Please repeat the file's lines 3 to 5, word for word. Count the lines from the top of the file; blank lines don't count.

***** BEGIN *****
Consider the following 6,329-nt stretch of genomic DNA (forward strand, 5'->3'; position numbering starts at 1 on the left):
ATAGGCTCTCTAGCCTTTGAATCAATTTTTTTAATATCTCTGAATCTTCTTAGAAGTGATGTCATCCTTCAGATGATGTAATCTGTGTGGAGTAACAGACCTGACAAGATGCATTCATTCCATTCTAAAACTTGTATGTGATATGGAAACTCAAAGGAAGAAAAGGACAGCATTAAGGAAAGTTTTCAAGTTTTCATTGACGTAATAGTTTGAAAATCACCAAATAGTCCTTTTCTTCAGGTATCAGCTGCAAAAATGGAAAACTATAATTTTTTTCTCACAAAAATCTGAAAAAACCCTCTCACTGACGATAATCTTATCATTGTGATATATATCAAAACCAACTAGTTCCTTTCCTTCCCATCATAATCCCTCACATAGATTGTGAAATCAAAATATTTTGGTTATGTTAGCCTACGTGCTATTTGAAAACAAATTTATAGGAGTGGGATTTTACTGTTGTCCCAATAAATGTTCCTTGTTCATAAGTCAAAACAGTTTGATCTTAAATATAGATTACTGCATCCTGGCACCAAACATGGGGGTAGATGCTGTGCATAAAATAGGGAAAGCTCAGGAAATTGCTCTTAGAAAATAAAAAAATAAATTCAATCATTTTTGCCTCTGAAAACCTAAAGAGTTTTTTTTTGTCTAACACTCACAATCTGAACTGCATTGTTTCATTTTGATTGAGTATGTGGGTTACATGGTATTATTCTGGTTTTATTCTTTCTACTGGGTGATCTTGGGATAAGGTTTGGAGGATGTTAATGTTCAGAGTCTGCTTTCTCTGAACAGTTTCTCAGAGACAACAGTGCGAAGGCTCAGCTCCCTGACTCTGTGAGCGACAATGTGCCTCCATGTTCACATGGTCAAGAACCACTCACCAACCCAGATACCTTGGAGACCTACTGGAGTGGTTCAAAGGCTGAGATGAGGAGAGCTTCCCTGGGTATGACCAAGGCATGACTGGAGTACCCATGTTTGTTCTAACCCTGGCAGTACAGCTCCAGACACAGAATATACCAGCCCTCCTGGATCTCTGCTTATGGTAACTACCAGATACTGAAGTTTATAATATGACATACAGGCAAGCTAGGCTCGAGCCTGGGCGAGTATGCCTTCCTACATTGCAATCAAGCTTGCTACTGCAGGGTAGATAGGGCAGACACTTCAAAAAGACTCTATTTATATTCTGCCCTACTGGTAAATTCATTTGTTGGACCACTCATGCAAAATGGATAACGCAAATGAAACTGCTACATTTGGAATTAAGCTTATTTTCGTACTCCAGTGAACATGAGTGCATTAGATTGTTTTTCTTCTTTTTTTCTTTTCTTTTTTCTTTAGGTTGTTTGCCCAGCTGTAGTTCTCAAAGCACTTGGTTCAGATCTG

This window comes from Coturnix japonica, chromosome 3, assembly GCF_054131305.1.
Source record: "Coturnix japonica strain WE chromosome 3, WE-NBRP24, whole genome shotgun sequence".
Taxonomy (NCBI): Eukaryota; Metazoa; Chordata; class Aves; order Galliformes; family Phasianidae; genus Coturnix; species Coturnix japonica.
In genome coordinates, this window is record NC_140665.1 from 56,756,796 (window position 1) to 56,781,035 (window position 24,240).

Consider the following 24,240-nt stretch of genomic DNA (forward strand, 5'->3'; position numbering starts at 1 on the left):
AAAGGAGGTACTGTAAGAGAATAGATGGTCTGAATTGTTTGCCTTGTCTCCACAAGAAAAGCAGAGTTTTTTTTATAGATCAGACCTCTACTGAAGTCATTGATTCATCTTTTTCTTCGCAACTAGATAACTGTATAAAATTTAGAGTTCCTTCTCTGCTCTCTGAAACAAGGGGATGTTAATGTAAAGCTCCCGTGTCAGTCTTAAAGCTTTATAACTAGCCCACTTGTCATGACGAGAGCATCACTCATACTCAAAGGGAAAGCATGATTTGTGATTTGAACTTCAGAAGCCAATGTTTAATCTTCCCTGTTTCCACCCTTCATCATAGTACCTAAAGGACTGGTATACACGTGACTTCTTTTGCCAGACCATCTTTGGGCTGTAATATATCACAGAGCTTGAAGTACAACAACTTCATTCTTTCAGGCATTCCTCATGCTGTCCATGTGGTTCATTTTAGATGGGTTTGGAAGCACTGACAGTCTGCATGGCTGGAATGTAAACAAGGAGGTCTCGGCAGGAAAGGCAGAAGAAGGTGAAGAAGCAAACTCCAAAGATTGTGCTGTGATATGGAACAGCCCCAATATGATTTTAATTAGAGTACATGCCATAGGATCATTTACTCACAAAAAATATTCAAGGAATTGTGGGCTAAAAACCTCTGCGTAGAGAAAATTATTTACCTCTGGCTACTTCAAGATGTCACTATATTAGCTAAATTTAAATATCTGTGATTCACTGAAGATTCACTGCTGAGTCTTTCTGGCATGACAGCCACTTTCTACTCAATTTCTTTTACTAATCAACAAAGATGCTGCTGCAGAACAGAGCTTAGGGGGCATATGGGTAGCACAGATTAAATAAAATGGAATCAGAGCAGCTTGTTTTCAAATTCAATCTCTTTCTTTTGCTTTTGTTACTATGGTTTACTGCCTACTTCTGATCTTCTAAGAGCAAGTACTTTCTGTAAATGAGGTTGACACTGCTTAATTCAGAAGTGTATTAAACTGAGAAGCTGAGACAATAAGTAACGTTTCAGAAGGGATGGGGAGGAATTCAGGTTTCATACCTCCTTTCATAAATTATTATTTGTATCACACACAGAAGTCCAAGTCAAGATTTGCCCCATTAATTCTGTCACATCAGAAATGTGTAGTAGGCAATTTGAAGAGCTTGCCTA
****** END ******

This window comes from Coturnix japonica, chromosome 3, assembly GCF_054131305.1.
Source record: "Coturnix japonica strain WE chromosome 3, WE-NBRP24, whole genome shotgun sequence".
Taxonomy (NCBI): Eukaryota; Metazoa; Chordata; class Aves; order Galliformes; family Phasianidae; genus Coturnix; species Coturnix japonica.